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Otago Muslim Association president Dr Mohammed Rizwan said members of the Muslim community had at least doubled in the city over the last few years and instead of just students, more families were now taking part in worship.
‘‘Before it was more transient but now it is more settled, and the community is growing.’’
A second level running above the foyer and to the back of the building would allow for additional space for a number of projects, including classrooms for the Sunday school.
Other plans included redeveloping the foyer, upgrading ablution facilities, and replacing carpeting throughout the mosque.
Installing commercial grade kitchens would enable the mosque to be hired out, generating income for the association.
One of the first projects was likely to be an upgrade of the driveway and drainage.
‘‘So we have a goal that we want to do, it will take some time and it will require some fundraising.’’
The association had been busy with a number of other initiatives recently.
A Covid-19 vaccination clinic held at the mosque had been a successful project.
‘‘Within our community we have been promoting since the get-go to get vaccinated.’’
The fact a clinic was taking place at the masjid (mosque) was reassurance the Pfizer-BioNTech vaccine was considered both halal and kosher, Dr Rizwan said.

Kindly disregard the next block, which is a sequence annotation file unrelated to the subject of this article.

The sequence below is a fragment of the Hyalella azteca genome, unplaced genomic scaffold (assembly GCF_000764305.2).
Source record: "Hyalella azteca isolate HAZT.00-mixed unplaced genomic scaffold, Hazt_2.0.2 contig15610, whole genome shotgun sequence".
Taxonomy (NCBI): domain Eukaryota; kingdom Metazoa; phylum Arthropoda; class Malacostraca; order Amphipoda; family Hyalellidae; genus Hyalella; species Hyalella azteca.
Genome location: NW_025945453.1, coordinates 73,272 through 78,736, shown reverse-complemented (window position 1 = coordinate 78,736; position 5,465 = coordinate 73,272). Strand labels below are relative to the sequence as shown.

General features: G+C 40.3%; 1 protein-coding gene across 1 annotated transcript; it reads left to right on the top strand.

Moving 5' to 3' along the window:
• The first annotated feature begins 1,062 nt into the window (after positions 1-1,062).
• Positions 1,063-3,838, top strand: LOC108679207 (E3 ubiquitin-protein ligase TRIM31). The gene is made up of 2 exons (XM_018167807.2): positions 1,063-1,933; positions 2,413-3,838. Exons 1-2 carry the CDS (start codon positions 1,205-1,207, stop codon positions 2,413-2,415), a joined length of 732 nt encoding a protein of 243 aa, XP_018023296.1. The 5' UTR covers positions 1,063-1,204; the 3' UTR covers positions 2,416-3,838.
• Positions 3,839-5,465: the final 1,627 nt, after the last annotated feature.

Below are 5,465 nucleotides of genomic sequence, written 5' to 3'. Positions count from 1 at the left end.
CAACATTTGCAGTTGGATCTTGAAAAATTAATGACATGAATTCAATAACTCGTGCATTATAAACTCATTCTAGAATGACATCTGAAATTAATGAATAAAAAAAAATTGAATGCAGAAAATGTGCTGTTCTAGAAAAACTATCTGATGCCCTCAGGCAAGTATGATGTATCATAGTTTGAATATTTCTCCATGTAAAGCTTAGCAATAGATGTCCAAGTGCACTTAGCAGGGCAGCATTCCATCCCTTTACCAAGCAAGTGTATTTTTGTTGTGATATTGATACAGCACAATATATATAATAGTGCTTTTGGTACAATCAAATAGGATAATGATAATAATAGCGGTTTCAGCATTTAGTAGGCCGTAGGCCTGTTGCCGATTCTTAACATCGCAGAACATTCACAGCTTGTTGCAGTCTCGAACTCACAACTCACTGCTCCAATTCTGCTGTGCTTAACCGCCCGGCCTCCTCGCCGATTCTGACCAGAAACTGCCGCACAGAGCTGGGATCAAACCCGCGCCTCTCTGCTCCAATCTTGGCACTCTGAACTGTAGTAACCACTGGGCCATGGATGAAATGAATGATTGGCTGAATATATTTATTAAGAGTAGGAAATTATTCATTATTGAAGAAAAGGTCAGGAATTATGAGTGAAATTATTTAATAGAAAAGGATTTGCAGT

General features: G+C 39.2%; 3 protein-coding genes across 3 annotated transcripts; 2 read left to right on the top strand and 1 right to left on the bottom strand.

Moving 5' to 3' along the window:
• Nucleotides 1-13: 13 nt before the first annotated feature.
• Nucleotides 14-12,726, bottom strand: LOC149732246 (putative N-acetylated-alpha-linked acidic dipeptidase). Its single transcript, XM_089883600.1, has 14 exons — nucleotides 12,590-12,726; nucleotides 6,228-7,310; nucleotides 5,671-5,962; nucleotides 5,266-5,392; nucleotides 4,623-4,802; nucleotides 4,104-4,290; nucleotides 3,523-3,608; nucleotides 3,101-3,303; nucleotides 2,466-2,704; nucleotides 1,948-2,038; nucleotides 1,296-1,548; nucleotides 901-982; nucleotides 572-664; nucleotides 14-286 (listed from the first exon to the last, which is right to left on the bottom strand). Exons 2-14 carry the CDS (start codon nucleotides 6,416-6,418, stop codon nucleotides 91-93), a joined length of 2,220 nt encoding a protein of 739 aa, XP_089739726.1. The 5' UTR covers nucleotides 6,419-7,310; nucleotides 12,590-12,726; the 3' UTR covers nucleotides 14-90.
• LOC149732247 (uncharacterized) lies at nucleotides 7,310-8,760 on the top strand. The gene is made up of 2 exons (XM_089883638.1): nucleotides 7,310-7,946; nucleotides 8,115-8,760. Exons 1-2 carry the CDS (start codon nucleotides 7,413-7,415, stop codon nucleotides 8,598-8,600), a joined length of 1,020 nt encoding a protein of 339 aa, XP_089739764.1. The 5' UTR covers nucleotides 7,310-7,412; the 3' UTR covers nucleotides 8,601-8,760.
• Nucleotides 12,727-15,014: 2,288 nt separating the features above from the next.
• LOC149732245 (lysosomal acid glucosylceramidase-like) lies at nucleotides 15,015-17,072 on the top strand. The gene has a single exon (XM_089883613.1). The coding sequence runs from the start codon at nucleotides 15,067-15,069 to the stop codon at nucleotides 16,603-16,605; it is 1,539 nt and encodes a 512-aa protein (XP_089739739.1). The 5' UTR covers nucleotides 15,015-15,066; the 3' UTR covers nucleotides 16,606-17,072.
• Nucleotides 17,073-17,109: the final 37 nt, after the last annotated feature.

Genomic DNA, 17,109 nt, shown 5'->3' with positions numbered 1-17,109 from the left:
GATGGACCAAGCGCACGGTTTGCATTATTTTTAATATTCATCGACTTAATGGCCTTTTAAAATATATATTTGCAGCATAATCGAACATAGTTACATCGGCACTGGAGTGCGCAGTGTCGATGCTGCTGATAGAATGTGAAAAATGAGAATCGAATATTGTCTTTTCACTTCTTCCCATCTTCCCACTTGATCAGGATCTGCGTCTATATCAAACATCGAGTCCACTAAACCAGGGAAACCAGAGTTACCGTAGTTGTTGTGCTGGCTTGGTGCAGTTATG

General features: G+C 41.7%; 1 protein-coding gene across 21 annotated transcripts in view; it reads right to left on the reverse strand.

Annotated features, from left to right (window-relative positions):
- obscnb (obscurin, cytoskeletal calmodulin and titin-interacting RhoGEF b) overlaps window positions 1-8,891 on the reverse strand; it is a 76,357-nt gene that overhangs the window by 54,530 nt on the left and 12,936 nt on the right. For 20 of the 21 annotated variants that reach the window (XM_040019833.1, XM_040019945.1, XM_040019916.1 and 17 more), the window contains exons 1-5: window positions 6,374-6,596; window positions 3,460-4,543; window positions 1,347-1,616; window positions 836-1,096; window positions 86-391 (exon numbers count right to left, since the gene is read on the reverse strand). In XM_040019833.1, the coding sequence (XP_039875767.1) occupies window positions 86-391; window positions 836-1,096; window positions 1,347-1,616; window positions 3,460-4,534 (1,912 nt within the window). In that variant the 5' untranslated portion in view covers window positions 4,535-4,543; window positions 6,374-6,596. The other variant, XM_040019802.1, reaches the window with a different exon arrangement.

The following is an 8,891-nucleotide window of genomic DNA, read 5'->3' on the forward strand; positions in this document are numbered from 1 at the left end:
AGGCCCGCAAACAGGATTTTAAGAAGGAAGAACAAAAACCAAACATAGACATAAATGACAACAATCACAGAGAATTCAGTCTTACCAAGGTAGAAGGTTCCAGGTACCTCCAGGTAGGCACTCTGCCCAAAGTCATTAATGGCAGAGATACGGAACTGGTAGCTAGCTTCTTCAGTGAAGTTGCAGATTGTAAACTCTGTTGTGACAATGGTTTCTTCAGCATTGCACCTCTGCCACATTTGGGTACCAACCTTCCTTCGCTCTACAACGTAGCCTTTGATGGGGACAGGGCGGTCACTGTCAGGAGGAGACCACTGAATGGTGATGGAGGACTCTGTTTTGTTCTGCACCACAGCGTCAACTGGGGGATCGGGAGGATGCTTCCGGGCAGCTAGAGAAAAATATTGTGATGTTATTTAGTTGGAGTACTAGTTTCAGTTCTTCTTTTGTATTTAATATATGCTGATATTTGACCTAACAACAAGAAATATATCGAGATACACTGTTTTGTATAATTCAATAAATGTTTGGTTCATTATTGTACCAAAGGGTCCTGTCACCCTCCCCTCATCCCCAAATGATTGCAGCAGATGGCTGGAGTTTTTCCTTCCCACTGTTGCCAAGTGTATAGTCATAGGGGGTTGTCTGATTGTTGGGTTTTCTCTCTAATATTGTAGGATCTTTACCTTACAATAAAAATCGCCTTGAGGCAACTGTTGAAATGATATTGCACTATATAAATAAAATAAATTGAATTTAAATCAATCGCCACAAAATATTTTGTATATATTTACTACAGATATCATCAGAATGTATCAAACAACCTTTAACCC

‘‘For us it is all about whether it is halal or haram, so whether it is allowed in Islam or forbidden in Islam.’’
Islamic scholars researched the vaccines and declared they were permissible, Dr Rizwan said.
The association continued to collaborate with agencies responsible for supporting former Syrian refugees who had settled in Dunedin.
As an Islamic organisation, the group welcomed all Muslims regardless of place of birth, race or colour.
‘‘In our community there are people of many different nationalities.’’
To reflect that, their council of committee members was made up of individuals with different ethnic backgrounds, including a representative from the Syrian refugee community.
The recent one-off residence visa pathway for temporary work visa holders in New Zealand had been greeted positively.
‘‘We as a community welcome it,’’ Dr Rizwan said.
A number within the local Muslim community saw it as a great opportunity.
‘‘They were quite ecstatic with the news and it is something that is well received.’’
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